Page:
Dictionary of National Biography, 1885-1900/Duane, Matthew

DUANE, MATTHEW (1707–1785), coin collector and antiquary, was born in 1707 (Duane's mural monument; Gent. Mag. says 1703). He was a lawyer by profession, and was eminent as a conveyancer. Charles Butler [q. v.] was his pupil, and he published reports of cases in the king's bench under John Fitzgibbon. Duane devoted much of his time to antiquarian studies, especially numismatics. His coin collection was chiefly formed from the Oxford, Mead, Folkes, Webb, Torremozze, and Dutens cabinets. He sold his Syriac medals in 1776 to Dr. William Hunter, who presented them to Glasgow University. Dutens published in 1774 ‘Explication de quelques Médailles Phéniciennes du Cabinet de M. Duane.’ Duane employed F. Bartolozzi to engrave twenty-four plates of the coins of the Greek kings of Syria, a series which he specially collected. These plates were first published in 1803 in Gough's ‘Coins of the Seleucidæ.’ Bartolozzi was also employed to engrave coins of the kings of Macedonia (from Amyntas I to Alexander the Great) in Duane's collection. The plates were issued in a quarto volume without date. Duane discovered and purchased ten quarto volumes of the ‘Brunswick Papers,’ and placed them in the hands of Macpherson for the latter's ‘Original Papers concerning the Secret History of Great Britain,’ &c. 1775. Among his friends was Giles Hussey, the artist, many of whose works he possessed. Duane was a fellow of the Royal Society and of the Society of Antiquaries, and was a trustee of the British Museum, to which institution he presented minerals, antiquities, and miscellaneous objects in 1764–77. He died in Bedford Row, London, on 6 (mural monument) or 7 (Gent. Mag.) Feb. 1785, from a paralytic stroke. He was buried in the St. George's porch of St. Nicholas Church, Newcastle, and there is a monument to him on the south wall of the church. His coins and medals were sold by auction 3 May 1785, and a catalogue was printed. His library, together with that of his nephew and heir, Michael Bray, was sold in London in April 1838 by Leigh and Sotheby. Duane married Dorothy, daughter of Thomas Dawson. She died in 1799.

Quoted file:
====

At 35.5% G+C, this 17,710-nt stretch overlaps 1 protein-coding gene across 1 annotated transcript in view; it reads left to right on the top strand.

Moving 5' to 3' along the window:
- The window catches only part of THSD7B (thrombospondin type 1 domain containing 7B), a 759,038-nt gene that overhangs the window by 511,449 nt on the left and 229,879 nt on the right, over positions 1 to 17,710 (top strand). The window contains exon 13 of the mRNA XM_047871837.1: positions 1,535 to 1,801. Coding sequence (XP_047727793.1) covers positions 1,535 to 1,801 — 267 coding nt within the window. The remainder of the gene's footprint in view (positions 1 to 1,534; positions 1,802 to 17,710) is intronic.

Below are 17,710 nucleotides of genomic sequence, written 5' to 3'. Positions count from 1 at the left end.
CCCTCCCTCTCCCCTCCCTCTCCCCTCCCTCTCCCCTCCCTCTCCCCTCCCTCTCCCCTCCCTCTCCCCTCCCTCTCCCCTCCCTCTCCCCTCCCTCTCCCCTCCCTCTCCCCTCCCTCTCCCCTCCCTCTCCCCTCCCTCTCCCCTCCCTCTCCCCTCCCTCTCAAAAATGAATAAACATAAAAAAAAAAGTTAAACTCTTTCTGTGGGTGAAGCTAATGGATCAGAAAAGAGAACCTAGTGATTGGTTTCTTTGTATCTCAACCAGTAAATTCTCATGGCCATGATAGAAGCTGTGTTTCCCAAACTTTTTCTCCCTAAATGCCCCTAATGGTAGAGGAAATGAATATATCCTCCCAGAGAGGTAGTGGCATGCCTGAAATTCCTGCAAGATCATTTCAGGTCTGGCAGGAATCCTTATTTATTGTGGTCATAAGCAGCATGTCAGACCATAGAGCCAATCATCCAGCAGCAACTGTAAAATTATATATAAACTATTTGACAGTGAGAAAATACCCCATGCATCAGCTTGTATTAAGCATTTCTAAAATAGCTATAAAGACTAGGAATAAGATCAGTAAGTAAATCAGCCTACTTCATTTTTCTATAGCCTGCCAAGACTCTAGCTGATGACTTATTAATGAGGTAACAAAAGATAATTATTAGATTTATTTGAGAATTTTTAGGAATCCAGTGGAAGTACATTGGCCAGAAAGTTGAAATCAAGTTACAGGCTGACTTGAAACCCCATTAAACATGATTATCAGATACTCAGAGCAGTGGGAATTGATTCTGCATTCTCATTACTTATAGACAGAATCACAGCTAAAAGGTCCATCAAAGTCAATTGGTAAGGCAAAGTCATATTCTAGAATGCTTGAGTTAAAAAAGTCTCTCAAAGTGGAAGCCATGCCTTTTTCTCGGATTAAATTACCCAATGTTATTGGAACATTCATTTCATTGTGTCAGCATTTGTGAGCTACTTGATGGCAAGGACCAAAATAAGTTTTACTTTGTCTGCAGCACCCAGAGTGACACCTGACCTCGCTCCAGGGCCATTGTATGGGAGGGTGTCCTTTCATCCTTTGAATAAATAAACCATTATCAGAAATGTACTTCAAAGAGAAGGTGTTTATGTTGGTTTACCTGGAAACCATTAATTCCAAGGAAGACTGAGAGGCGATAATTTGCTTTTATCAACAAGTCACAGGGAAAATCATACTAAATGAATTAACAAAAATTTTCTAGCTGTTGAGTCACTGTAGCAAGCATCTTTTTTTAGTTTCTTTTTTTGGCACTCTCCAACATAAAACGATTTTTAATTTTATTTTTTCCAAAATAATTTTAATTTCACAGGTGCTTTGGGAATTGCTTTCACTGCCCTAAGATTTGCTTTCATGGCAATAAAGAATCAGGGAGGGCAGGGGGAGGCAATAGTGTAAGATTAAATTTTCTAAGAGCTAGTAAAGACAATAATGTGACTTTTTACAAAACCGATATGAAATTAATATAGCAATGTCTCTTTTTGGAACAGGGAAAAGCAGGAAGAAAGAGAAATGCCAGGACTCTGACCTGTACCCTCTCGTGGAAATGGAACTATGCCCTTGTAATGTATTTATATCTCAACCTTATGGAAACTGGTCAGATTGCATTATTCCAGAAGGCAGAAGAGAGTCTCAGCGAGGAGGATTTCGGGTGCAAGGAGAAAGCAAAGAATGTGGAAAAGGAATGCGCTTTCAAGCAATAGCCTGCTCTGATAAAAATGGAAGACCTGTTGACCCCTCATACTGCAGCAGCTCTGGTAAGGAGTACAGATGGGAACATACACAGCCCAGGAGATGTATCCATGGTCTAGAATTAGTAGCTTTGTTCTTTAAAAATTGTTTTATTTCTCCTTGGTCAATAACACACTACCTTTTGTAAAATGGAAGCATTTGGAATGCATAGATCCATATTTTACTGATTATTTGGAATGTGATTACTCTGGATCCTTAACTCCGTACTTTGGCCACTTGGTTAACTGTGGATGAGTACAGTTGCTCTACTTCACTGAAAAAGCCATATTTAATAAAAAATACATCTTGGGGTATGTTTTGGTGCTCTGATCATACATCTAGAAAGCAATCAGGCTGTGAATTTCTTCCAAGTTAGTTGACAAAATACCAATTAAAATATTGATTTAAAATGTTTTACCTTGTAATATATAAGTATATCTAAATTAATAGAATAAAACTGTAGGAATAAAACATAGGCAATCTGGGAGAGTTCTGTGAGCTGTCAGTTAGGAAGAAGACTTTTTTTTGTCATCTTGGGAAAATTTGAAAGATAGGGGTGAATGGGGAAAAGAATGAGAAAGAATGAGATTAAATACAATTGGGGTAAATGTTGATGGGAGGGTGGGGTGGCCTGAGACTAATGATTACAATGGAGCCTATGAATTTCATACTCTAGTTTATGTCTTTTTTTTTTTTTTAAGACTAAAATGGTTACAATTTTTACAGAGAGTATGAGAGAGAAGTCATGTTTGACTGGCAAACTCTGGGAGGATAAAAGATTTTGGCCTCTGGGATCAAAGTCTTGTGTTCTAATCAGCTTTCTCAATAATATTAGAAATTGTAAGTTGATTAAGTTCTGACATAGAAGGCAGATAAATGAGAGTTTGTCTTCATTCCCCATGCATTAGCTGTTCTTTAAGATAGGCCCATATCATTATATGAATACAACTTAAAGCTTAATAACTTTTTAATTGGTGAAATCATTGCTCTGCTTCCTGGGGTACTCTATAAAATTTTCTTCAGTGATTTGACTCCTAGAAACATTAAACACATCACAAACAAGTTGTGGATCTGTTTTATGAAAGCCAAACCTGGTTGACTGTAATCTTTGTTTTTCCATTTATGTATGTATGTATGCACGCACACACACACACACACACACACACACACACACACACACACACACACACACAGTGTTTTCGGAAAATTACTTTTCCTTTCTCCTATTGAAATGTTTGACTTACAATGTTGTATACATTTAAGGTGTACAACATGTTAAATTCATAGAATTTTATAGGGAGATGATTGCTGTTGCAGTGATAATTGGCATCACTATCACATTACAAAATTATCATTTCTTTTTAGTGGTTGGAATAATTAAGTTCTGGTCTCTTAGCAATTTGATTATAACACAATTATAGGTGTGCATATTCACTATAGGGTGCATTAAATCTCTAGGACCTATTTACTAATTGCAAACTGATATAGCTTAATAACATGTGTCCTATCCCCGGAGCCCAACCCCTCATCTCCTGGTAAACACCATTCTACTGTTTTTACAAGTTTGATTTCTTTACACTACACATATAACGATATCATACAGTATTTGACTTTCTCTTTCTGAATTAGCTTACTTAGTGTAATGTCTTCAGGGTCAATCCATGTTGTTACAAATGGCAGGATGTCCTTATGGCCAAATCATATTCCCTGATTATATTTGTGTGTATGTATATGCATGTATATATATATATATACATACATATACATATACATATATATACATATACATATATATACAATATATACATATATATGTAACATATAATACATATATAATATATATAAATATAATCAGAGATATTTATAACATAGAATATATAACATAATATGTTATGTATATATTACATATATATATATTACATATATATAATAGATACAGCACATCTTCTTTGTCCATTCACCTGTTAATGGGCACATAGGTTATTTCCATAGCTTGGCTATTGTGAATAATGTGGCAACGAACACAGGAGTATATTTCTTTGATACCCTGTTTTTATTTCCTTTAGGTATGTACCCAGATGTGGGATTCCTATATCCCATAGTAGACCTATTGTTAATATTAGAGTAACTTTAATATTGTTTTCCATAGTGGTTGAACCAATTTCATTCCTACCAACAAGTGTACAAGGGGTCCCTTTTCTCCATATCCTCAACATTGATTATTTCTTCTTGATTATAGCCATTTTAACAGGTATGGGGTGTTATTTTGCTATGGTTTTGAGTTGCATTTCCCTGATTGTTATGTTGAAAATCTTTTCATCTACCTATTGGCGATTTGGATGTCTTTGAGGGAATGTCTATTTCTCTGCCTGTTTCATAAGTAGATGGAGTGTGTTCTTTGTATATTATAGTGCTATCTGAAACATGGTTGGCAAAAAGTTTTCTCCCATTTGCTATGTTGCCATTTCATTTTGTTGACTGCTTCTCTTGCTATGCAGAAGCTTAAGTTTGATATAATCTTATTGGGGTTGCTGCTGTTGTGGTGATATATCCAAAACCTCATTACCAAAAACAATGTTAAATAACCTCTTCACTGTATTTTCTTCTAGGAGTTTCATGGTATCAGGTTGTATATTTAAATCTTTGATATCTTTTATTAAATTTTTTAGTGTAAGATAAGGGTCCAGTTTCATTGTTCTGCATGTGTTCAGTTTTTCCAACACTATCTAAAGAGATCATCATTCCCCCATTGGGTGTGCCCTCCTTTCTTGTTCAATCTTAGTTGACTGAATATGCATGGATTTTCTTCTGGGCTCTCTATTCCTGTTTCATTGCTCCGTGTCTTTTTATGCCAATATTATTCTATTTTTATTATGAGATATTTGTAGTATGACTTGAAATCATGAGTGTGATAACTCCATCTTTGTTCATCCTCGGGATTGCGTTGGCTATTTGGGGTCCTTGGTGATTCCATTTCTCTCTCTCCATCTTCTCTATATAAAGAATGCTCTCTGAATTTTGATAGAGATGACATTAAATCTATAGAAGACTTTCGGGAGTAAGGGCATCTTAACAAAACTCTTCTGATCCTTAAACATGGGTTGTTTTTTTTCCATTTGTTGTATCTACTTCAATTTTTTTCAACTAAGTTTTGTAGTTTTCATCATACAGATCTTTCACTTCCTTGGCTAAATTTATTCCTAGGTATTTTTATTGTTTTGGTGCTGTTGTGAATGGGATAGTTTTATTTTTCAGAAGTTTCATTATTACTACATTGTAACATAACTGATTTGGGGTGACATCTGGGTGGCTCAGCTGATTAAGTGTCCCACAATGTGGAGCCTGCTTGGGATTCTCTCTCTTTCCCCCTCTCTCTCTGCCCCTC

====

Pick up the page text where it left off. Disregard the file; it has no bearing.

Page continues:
[Mural monument in St. Nicholas, Newcastle, erected by Duane's widow; Gillow's Bibl. Dict. of English Catholics, ii. 132; Butler's Hist. Memoirs of English Catholics (1822), iv. 460; Brand's Hist. of Newcastle, i. 290, 301; E. Mackenzie's Newcastle, i. 261, 262; Gent. Mag. 1785, vol. lv. pt. i. p. 157; Nichols's Lit. Anecd. ii. 280, iii. 37, 147, 497–9, 759, iv. 705, vi. 302, viii. 189, 692; Nichols's Lit. Illustr. viii. 458; Combe's Numm. vet. … in Mus. Gul. Hunter, pp. vii, viii; Michaelis's Ancient Marbles in Great Britain, § 65; General Guide to British Museum, 1886.]

W. W.